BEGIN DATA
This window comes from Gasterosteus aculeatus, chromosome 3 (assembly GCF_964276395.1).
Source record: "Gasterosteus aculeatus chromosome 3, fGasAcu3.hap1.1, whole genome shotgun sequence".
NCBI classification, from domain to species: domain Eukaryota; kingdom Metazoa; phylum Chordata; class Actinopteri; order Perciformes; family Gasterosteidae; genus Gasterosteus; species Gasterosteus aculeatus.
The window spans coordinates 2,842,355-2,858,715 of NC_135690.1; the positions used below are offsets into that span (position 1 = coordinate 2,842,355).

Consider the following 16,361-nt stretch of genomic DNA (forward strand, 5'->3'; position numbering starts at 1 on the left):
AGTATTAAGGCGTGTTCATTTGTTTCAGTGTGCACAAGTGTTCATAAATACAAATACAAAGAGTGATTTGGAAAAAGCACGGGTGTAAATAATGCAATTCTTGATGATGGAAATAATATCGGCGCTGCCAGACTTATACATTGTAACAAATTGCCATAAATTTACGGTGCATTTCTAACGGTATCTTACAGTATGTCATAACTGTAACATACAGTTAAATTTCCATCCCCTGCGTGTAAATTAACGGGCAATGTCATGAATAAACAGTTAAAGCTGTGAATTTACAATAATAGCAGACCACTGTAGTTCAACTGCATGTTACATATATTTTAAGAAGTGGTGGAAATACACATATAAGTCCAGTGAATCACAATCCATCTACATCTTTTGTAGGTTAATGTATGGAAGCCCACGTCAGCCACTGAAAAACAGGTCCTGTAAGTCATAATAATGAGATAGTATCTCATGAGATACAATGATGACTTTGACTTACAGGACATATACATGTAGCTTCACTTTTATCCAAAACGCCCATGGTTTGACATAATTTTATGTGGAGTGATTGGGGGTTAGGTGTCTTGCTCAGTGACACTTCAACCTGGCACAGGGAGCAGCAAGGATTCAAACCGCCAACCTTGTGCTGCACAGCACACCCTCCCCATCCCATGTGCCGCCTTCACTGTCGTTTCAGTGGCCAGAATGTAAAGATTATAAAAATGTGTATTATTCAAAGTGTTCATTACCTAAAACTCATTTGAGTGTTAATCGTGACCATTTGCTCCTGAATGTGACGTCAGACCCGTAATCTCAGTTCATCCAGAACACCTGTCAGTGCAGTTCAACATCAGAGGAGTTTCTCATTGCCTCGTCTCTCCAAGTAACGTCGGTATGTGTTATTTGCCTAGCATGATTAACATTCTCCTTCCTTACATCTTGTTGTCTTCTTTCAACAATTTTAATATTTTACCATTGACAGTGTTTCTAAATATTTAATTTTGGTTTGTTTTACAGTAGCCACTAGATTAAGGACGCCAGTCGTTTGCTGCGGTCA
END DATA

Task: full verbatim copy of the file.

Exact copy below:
This window comes from Gasterosteus aculeatus, chromosome 3 (assembly GCF_964276395.1).
Source record: "Gasterosteus aculeatus chromosome 3, fGasAcu3.hap1.1, whole genome shotgun sequence".
NCBI classification, from domain to species: domain Eukaryota; kingdom Metazoa; phylum Chordata; class Actinopteri; order Perciformes; family Gasterosteidae; genus Gasterosteus; species Gasterosteus aculeatus.
The window spans coordinates 2,842,355-2,858,715 of NC_135690.1; the positions used below are offsets into that span (position 1 = coordinate 2,842,355).

Consider the following 16,361-nt stretch of genomic DNA (forward strand, 5'->3'; position numbering starts at 1 on the left):
AGTATTAAGGCGTGTTCATTTGTTTCAGTGTGCACAAGTGTTCATAAATACAAATACAAAGAGTGATTTGGAAAAAGCACGGGTGTAAATAATGCAATTCTTGATGATGGAAATAATATCGGCGCTGCCAGACTTATACATTGTAACAAATTGCCATAAATTTACGGTGCATTTCTAACGGTATCTTACAGTATGTCATAACTGTAACATACAGTTAAATTTCCATCCCCTGCGTGTAAATTAACGGGCAATGTCATGAATAAACAGTTAAAGCTGTGAATTTACAATAATAGCAGACCACTGTAGTTCAACTGCATGTTACATATATTTTAAGAAGTGGTGGAAATACACATATAAGTCCAGTGAATCACAATCCATCTACATCTTTTGTAGGTTAATGTATGGAAGCCCACGTCAGCCACTGAAAAACAGGTCCTGTAAGTCATAATAATGAGATAGTATCTCATGAGATACAATGATGACTTTGACTTACAGGACATATACATGTAGCTTCACTTTTATCCAAAACGCCCATGGTTTGACATAATTTTATGTGGAGTGATTGGGGGTTAGGTGTCTTGCTCAGTGACACTTCAACCTGGCACAGGGAGCAGCAAGGATTCAAACCGCCAACCTTGTGCTGCACAGCACACCCTCCCCATCCCATGTGCCGCCTTCACTGTCGTTTCAGTGGCCAGAATGTAAAGATTATAAAAATGTGTATTATTCAAAGTGTTCATTACCTAAAACTCATTTGAGTGTTAATCGTGACCATTTGCTCCTGAATGTGACGTCAGACCCGTAATCTCAGTTCATCCAGAACACCTGTCAGTGCAGTTCAACATCAGAGGAGTTTCTCATTGCCTCGTCTCTCCAAGTAACGTCGGTATGTGTTATTTGCCTAGCATGATTAACATTCTCCTTCCTTACATCTTGTTGTCTTCTTTCAACAATTTTAATATTTTACCATTGACAGTGTTTCTAAATATTTAATTTTGGTTTGTTTTACAGTAGCCACTAGATTAAGGACGCCAGTCGTTTGCTGCGGTCA